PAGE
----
In 2003 several teachers at the Thomas Jefferson Elementary School in Berkeley, California, wrote to the parent-teacher association to propose changing the name of the school. The teachers appealed to the parents because, 'For some of our staff, it has become increasingly uncomfortable to work at a site whose name honors a slaveholder.' After a lengthy consultation, the students, staff and parents at the school submitted a petition to the Berkeley school board requesting that the school be renamed Sequoia, after California's giant redwood tree. For proponents of the name change, Jefferson's association with slavery outweighed his various achievements. 'Thomas Jefferson is revered as the primary author of one of the world's most respected and beloved documents,' read the petition. 'Jefferson is also a man who held as many as 150 African and African-American men, women and children in bondage, denying them the very rights which he asserted for all in the Declaration of Independence.' The petition continued, 'A school name which fails to acknowledge or respect the depth and importance of their people's collective sorrow is personally offensive … It is time to consider a name which unites us as a community.'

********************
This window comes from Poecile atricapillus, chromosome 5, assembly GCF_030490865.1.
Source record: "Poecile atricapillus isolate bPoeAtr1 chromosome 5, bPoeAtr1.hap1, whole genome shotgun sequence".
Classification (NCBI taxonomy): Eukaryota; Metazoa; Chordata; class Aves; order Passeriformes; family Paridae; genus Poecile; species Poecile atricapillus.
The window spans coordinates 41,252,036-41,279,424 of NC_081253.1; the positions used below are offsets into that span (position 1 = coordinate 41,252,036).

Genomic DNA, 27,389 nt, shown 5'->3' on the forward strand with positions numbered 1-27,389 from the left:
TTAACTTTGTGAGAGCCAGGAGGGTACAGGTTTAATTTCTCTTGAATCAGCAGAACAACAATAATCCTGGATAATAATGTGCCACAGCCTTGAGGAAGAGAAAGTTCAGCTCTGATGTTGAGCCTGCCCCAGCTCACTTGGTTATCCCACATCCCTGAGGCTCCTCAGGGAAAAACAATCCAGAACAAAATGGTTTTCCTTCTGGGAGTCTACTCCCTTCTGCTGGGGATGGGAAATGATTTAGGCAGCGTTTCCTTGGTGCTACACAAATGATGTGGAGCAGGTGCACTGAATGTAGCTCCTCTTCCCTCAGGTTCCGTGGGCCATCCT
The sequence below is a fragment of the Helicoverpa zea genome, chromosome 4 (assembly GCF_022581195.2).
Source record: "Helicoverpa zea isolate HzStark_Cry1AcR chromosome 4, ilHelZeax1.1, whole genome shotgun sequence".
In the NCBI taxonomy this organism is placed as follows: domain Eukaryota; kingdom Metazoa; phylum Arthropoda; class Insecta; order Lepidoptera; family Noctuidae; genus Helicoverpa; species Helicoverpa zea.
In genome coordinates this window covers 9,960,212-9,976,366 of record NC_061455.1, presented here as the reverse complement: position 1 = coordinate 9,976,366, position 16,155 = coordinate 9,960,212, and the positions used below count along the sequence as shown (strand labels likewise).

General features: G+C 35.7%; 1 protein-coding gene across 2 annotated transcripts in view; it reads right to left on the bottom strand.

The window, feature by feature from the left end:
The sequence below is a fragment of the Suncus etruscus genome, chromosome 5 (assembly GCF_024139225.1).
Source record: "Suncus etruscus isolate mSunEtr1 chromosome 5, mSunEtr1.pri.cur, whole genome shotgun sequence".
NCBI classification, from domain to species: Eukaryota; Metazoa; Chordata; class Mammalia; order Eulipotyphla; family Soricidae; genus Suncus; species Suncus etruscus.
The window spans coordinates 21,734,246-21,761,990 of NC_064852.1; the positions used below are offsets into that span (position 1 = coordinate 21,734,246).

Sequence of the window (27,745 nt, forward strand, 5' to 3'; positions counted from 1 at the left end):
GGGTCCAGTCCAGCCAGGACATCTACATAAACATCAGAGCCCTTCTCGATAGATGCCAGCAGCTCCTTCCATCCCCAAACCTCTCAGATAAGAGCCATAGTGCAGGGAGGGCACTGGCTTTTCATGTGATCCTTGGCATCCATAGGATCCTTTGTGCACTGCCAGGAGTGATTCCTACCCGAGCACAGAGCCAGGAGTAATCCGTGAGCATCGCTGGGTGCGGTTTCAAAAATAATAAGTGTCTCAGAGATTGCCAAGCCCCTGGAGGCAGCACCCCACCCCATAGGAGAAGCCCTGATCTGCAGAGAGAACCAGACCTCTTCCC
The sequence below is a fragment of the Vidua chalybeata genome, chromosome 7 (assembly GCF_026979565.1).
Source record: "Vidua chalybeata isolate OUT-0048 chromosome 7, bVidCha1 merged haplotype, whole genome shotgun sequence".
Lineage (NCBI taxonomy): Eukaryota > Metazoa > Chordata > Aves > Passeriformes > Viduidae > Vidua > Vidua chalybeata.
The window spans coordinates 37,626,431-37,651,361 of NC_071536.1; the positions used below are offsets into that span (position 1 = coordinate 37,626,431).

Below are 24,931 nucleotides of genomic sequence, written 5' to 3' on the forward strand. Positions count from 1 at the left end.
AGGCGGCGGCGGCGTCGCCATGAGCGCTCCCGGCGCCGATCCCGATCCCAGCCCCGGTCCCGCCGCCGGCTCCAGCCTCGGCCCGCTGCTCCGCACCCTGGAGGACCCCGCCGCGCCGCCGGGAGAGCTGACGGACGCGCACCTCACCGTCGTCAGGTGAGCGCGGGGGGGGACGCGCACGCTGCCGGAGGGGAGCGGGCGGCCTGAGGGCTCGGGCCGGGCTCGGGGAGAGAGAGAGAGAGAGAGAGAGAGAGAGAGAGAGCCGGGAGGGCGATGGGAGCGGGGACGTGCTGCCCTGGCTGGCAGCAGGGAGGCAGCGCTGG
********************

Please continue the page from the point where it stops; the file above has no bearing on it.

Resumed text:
The staff and students at the school strongly favored the name change. 'It's an awkward position to ask African-American children and AfricanAmerican teachers to celebrate a historical figure who was a slave owner,' said teacher Marguerite Talley-Hughes. For Talley-Hughes, Jefferson's ownership of slaves made it difficult to teach children the moral lessons that Jefferson felt should be at the heart of education. 'Many people realize that Thomas Jefferson was a slaveholder,' said Talley-Hughes; 'that is a kind of a dilemma when you call someone a hero, a dilemma when you're trying to teach children right from wrong.' Parents were more evenly divided, voting 67 to 61 in favor of the name change. Some felt that Jefferson's association with slavery would make it easier to teach children values. As Mark Piccillo, a parent at the school, said, 'There's kind of an evolution in goodness and badness in children K–12. Jefferson